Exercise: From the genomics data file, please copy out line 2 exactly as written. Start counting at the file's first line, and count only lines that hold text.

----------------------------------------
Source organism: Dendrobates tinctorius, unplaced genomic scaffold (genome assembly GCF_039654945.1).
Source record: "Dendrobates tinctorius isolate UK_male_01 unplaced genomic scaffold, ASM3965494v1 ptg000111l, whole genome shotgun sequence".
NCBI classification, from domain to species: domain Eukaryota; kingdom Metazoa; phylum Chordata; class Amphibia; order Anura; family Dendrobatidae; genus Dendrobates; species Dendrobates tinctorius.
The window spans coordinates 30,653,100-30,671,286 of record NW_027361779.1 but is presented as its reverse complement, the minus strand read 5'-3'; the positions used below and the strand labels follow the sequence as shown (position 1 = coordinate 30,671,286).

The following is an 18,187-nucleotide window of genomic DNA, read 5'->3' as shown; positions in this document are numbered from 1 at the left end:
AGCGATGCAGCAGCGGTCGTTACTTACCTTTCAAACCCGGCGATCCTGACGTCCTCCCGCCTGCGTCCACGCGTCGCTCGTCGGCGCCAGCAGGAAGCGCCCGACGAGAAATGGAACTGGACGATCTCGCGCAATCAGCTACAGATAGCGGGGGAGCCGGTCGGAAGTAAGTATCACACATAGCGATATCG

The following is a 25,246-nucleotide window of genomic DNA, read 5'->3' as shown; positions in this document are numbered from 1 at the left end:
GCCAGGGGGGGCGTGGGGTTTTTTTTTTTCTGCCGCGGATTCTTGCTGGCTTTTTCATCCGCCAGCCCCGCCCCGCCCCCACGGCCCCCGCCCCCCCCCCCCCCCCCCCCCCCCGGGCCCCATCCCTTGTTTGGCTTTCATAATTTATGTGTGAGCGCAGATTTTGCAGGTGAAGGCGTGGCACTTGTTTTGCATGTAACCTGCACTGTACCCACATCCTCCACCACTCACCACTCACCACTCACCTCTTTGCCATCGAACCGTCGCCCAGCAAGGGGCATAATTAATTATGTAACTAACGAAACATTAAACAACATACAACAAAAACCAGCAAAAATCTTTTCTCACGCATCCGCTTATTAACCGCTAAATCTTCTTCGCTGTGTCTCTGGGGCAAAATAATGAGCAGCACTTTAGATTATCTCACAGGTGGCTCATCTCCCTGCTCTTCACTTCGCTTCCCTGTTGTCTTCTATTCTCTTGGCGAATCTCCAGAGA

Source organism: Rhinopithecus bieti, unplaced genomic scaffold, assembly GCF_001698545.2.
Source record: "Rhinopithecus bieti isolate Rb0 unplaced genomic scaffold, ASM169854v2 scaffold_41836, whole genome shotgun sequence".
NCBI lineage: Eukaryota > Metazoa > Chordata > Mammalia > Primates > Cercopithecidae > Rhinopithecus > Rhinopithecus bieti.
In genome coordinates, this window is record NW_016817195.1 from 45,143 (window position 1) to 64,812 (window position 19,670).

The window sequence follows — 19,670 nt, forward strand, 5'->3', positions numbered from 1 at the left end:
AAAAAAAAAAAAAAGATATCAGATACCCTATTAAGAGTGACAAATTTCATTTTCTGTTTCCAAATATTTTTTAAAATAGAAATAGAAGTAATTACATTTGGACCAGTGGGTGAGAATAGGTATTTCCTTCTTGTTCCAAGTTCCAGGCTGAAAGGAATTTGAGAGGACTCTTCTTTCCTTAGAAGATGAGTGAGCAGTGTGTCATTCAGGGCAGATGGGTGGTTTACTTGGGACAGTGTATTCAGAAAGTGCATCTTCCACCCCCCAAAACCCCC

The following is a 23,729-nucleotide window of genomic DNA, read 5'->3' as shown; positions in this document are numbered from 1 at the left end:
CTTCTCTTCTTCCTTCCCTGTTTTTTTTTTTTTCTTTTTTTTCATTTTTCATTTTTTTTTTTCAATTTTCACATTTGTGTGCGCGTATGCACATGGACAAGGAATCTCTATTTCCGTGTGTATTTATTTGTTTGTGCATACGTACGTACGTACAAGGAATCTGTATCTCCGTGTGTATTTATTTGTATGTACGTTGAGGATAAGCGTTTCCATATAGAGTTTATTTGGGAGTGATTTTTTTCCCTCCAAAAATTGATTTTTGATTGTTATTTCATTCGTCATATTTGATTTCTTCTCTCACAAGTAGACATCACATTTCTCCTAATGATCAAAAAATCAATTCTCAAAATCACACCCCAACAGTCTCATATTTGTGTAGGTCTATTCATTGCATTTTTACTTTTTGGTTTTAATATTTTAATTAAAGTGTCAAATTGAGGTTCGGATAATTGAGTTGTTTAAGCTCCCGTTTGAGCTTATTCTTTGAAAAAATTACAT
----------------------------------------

Source record: "Dendrobates tinctorius isolate UK_male_01 unplaced genomic scaffold, ASM3965494v1 ptg000111l, whole genome shotgun sequence".